All this talk of the J&S-Shetland-Museum sweater – the one you knit, MaureeninFargo, although I hadn’t grasped that until today – has made me wonder whether I should try to see what can be made of that, using my colours. I’m pretty sure it would be easy to chart it, using the illustration in Mucklestone’s book and the ones posted by Maureen and the one other Raveller who has attempted it.

I think maybe that will be the next experiment for my swatch-scarf. Only one lozenge-pattern per row, of course, and perhaps even a different peerie.

There’s a passage in Meg’s introduction to her Fair Isle cardigan in “Knitting” which baffles me. Maybe you can help. She is writing about the problem of what to do with a Fair Isle, knit bottom-up, when you get to the armholes. Work back and forth, which will involve purling? Or steek, and go on knitting in the round? Both solutions are found on Shetland, she says.

Then this: “Designers Lizbeth Upitis and Joyce Williams knit forwards and backwards from the underarm up – no steeks, no cutting, no purling back in pattern.”

What does that mean? The only Third Way I can think of is to cut the yarn at the end of every row and push everything back to the other end of the needle. That is indeed possible, but I wouldn’t describe it as “knitting forwards and backwards”.

Here’s my husband’s Tannehill, dark line and all:

In my wanderings last night, I wound up on Jimmy Bean’s madtosh DK page. I haven’t been there for quite a while. A great many of the colours were unfamiliar, and goodness! how wonderful! No wonder Tannehill went under, if they bring out new colours at that rate. It occurred to me to wonder whether the pattern for my leftovers, perhaps supplemented by one or two skeins of new-and-wonderful colours, might be this, which you’ve seen before:

It is written for 4-ply (sport weight, that would be, I think, more or less) in one size only.  But it might not even have to be converted, as that one size is distinctly petite. Maybe in DK, it would come out about right. If conversion is necessary, I don’t think it would be too difficult.

Now I must go and put the clocks forward, and put some cider on ice for tomorrow….

Friday, March 24, 2017

I had to go down to Tesco today for this and that. I bought my cider to drink on Sunday – the mid-Lent break. It’s perhaps a bit dangerous to have it in the house untouchable for a whole day and a half, but I think I’m up to it. I was there in the car, and it’s heavy. I often stop at Tesco on the way back from Mass – but they have been known to run out of Weston’s Vintage on a Sunday, and I drink no other.

So it’s here.

I had another good day with Tannehill. The third skein has been joined in. I think I have earned my weekend of Fair Isle.

I didn’t take a picture. I kept putting it off because I was going to knit a few more rounds, and then, of course, the light was gone. But tomorrow I won’t knit it at all, and the light promises to be good, so there we are. And on Sunday the clocks go forward and we’ll have even more light.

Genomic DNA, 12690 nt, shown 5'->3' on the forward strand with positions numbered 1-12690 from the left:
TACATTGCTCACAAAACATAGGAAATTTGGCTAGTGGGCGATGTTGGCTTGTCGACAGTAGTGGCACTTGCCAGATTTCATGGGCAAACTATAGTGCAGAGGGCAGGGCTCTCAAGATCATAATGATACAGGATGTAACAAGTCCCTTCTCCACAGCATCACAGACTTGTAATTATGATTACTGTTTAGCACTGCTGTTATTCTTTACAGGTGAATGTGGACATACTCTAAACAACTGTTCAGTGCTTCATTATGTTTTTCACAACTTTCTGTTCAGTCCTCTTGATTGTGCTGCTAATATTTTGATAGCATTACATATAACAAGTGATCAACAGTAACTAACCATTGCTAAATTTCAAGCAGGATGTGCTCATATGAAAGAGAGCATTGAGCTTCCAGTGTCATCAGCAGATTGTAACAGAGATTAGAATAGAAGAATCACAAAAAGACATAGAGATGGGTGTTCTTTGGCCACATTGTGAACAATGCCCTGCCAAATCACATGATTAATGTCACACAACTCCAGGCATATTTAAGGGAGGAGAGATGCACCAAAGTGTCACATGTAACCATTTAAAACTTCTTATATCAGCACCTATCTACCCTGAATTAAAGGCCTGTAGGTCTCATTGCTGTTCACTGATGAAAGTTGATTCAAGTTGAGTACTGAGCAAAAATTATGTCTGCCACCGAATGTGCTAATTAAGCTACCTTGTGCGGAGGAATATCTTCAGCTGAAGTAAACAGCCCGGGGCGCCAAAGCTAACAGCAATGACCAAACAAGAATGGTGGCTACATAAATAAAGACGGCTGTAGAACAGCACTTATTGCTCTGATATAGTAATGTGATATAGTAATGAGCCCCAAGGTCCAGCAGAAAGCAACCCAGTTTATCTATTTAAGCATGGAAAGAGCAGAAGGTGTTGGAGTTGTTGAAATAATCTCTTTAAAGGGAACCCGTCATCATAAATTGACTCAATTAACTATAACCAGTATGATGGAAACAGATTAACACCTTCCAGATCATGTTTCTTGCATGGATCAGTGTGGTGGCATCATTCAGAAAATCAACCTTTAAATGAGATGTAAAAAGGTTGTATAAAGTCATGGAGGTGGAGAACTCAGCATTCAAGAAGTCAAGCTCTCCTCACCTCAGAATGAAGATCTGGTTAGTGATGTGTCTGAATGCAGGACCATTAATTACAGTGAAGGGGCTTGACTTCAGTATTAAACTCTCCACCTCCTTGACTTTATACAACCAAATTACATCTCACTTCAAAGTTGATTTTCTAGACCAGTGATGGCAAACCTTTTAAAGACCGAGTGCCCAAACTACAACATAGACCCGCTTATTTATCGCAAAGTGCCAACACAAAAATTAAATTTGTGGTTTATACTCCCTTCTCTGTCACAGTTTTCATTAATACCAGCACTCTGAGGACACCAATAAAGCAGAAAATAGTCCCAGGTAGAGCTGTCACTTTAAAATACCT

Madtosh is notorious for having skeins of different values. This third skein of Tannehill is very dark, and has produced the sharpest colour-change line I’ve ever had. You’ll see. I’m not going to worry about it. My husband doesn’t go out and about. What he wants is a cosy DK sweater asap.

MaureeninFargo has written to me to say that she didn’t adapt Meg’s video-vest to make her own cardigan (as I said yesterday) – Meg did it herself. It’s the cover picture, indeed, of her book “Knitting”. In view of recent events, you may be surprised to hear that I found that book exactly where it belonged, with EZ and Meg’s other books. It sounds from what she says there as if vest and cardigan evolved simultaneously.

Kate Davies has posted an interesting blog entry called Patients and Doctors. No knitting in it at all. It sounds as if she is writing a book about her stroke.

Kristie (comment yesterday), my hesitation about knitting the museum-quality sweater for which Jamieson&Smith offer a “temporarily unavailable” kit, would not be the knitting of a whole Fair Isle sweater in fingering weight. That’s fun. It would be the fiddliness of knitting all those different lozenges, and of knitting the peerie pattern as the v-neck edging.

Meg says, in the introduction to the cardigan pattern in “Knitting”:

“Those who have experienced the excitement and contentment of knitting a true Fair Isle pattern need not be told of the pure pleasure involved. Elizabeth once described Fair Isle knitting as ‘painting with a different color in each hand and never having to rinse the brushes.’ For me it is like going into a trance.”

Just so. All those different lozenges might spoil it.

Thursday, March 23, 2017

Another good day with Tannehill. I should join in the third skein tomorrow, and I’m not a million miles from the point where I separate back and front at the underarm. I think a picture would be a good idea, although I don’t trust it to do justice to the beautiful colour. Tomorrow.

I spent some time wandering around the internet last night, while waiting for the nurse to come. I discovered that Jamieson & Smith offer a kit based on a particular sweater in the Shetland Museum which is illustrated in Mucklestone’s book and which I mentioned only a couple of days ago – the one in which the pattern in every lozenge is different.

The J&S text says that in the original sweater, the different-ness extends to the back, but that they have simplified things by making the back and front identical, lozenge-wise. They phrase it more elegantly.

The odd thing is that this kit is “currently unavailable”. Why on earth? They must have the pattern, and it uses nothing but shades of their own Shetland Heritage yarn.

I haven’t advanced either with colouring-in the squares in Excel or downloading the allegedly free copy of Stitch and Motif Maker. The idea is to spend a happy weekend knitting the next 15-row border pattern, and another peerie, onto the swatch-scarf. The border has already been planned, and coloured however clumsily with pen and pencil. Then when it is finished, I hope it will itself prompt the next experiment and that’s when I can try colouring by computer.

Ravelry suggested the other day looking at your friends’ projects if you find yourself drained of inspiration. That’s how I found MaureeninFargo’s Fair Isle sweaters – her husband is wearing the vest Meg designed for Knitter’s magazine and also published with accompanying video. Then Maureen must have transformed the pattern into a cardigan for herself. The result is rather impressive.